- 51. Probability Distributions A listing of all the values the random variable can assume with their corresponding probabilities make a probability distribution. Probability distribution is a table or an equation that links each outcome of a statistical experiment with its probability of occurrence. A note about random variables. A random variable does not mean that the values can be anything (a random number). Random variables have a well defined set of outcomes and well defined probabilities for the occurrence of each outcome. The random refers to the fact that the outcomes happen by chance – that is, you don’t know which outcome with occur next.
- 52. Probability Distributions Here’s an example probability distribution that results from the rolling of a single fair die. Probability distributions are either continuous probability distributions or discrete probability distributions, depending on whether they define probabilities for continuous or discrete variables. Continuous and discrete probability distributions
- 54. Probability Distributions Continuous distribution A continuous distribution describes the probabilities of the possible values of a continuous random variable. A continuous random variable is a random variable with a set of possible values (known as the range) that is infinite and uncountable. Probabilities of continuous random variables (X) are defined as the area under the curve of its PDF. Thus, only ranges of values can have a nonzero probability. The probability that a continuous random variable equals some value is always zero.
- 55. Probability Distributions Distribution of weights The continuous normal distribution can describe the distribution of weight of adult males. For example, you can calculate the probability that a man weighs between 160 and 170 pounds.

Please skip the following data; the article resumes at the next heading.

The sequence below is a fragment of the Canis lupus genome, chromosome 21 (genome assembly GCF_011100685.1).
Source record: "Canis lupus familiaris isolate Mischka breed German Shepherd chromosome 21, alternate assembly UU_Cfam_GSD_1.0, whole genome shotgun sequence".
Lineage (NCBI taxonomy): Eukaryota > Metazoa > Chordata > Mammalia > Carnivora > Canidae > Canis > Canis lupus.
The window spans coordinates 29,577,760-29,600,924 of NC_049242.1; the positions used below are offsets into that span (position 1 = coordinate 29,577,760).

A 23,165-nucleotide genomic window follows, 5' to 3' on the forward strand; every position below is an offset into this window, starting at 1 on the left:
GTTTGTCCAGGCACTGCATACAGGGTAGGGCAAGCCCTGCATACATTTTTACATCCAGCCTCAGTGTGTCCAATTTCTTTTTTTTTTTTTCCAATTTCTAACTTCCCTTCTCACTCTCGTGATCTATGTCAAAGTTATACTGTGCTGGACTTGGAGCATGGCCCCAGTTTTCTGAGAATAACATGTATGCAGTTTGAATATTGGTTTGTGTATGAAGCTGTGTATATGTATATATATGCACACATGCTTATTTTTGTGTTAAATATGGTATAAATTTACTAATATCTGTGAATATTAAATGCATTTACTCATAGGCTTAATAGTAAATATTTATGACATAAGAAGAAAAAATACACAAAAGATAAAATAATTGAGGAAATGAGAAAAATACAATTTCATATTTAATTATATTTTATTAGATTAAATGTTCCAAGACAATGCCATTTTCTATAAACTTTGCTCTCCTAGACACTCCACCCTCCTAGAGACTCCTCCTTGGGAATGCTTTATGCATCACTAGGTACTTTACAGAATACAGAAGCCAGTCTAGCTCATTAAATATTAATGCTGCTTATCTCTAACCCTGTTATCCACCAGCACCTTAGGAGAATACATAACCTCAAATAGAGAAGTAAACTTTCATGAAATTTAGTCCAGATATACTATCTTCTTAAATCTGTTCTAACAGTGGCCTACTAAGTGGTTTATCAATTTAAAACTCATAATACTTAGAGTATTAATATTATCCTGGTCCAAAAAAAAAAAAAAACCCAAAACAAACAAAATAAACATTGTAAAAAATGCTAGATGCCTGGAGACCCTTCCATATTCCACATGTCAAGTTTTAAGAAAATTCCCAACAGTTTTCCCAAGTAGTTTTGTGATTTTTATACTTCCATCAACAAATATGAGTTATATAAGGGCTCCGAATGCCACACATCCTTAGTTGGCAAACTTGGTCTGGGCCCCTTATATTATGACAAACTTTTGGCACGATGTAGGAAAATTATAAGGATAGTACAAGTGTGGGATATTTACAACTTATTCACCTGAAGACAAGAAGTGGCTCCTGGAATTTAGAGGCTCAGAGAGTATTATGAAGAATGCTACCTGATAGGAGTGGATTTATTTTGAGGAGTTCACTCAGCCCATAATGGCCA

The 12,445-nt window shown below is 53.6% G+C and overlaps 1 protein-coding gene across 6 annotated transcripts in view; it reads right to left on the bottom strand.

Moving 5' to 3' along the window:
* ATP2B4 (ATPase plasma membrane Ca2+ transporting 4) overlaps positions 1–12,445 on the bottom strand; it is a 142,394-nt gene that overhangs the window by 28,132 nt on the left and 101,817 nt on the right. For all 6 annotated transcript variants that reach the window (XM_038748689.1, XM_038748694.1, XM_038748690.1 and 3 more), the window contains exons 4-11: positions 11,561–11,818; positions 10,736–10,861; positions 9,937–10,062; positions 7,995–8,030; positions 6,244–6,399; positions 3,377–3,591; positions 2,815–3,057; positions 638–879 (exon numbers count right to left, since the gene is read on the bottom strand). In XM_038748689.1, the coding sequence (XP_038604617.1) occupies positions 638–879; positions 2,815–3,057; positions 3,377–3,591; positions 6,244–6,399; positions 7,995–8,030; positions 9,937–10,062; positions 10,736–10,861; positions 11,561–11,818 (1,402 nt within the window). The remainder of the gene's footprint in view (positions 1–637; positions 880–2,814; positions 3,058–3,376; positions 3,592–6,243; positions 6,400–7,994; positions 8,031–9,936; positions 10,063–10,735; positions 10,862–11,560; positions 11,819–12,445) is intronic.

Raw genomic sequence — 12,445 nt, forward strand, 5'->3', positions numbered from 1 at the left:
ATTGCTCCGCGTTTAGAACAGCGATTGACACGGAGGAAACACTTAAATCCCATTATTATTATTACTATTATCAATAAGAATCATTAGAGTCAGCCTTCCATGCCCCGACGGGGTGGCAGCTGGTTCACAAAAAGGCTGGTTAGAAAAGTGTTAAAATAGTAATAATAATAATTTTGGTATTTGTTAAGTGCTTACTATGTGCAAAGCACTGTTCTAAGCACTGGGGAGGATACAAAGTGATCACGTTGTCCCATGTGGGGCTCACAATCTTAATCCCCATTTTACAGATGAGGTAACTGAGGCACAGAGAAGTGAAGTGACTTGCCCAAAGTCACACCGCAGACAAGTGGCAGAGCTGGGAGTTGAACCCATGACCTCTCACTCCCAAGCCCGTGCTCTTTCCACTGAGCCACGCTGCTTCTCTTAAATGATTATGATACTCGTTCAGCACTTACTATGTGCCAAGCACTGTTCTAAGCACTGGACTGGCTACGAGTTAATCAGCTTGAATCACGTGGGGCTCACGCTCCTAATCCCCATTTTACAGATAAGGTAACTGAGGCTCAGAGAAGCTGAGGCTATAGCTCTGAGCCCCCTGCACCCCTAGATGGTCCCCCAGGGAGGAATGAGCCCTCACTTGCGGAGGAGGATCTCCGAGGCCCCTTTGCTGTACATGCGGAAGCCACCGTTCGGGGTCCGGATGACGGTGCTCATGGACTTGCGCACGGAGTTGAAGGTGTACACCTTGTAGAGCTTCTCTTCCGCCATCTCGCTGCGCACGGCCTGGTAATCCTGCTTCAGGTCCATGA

- 56. Probability Distributions Distribution plot of the weight The shaded region under the curve in this example represents the range from 160 and 170 pounds. The area of this range is 0.136; therefore, the probability that a randomly selected man weighs between 160 and 170 pounds is 13.6%. The entire area under the curve equals 1.0. However, the probability that X is equal to some value is zero because the area under the curve at a single point, which has no width, is zero. For example, the probability that a man weighs exactly 190 pounds to infinite precision is zero. You could calculate a nonzero probability that a man weighs more than 190 pounds, or less than 190 pounds, or between 189.9 and 190.1 pounds, but the probability that he weighs exactly 190 pounds is zero.
- 58. Probability Distributions Discrete distribution A discrete distribution describes the probability of occurrence of each value of a discrete random variable. A discrete random variable is a random variable that has countable values, such as a list of non- negative integers. With a discrete probability distribution, each possible value of the discrete random variable can be associated with a non-zero probability. Thus, a discrete probability distribution is often presented in tabular form.
- 59. Probability Distributions Number of customer complaints With a discrete distribution, unlike with a continuous distribution, you can calculate the probability that X is exactly equal to some value. For example, you can use the discrete Poisson distribution to describe the number of customer complaints within a day. Suppose the average number of complaints per day is 10 and you want to know the probability of receiving 5, 10 and 15 customer complaints in a day. You can also view a discrete distribution on a distribution plot to see the probabilities between ranges.